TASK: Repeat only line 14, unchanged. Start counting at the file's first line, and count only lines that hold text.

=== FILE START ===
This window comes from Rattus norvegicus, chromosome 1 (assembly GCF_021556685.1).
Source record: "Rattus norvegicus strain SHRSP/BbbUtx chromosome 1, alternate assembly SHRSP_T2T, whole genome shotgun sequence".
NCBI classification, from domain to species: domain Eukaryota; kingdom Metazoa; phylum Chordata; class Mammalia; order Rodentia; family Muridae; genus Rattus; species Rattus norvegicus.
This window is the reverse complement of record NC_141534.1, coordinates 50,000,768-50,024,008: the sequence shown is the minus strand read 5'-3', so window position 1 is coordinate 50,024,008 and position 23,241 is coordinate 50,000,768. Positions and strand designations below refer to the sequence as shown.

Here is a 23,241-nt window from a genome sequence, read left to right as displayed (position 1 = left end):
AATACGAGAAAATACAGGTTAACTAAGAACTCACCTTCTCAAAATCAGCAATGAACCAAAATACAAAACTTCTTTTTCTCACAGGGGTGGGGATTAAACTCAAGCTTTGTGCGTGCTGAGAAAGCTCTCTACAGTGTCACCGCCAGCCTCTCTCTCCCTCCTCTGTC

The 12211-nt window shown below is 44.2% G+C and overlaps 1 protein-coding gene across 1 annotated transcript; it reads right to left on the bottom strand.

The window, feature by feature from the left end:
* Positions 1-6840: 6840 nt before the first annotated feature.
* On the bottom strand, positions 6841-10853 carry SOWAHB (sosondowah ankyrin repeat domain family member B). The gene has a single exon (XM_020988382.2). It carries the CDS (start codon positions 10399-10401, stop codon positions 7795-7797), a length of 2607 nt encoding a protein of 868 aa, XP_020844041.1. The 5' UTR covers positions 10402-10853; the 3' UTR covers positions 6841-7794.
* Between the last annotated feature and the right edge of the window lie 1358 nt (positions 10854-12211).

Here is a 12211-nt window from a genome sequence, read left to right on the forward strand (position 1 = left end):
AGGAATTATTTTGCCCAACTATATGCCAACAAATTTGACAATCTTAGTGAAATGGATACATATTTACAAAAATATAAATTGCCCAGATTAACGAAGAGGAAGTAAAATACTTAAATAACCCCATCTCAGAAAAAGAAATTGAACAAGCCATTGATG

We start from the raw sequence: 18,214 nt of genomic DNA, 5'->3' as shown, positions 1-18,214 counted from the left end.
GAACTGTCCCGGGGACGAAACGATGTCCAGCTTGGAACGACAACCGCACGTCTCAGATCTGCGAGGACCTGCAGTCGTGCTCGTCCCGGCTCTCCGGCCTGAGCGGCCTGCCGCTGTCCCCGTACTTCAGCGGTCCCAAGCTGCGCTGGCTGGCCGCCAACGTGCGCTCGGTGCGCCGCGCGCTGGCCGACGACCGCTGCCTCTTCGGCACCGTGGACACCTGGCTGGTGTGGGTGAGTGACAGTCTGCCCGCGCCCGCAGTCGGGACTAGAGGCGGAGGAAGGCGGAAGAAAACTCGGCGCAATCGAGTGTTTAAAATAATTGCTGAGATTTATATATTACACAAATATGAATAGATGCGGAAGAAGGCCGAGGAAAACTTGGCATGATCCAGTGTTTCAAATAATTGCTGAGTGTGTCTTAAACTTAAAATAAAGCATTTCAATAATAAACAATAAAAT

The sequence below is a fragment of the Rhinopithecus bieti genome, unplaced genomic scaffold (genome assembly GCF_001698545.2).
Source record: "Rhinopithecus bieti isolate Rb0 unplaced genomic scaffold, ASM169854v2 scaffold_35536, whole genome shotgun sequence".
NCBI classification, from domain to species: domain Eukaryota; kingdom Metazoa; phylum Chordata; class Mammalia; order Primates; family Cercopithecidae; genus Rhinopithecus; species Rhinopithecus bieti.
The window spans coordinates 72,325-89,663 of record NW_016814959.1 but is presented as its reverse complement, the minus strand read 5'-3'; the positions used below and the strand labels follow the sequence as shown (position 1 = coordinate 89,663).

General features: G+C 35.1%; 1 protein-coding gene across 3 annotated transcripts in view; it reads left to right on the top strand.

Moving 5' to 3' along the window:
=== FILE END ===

We start from the raw sequence: 18,214 nt of genomic DNA, 5'->3' as shown, positions 1-18,214 counted from the left end.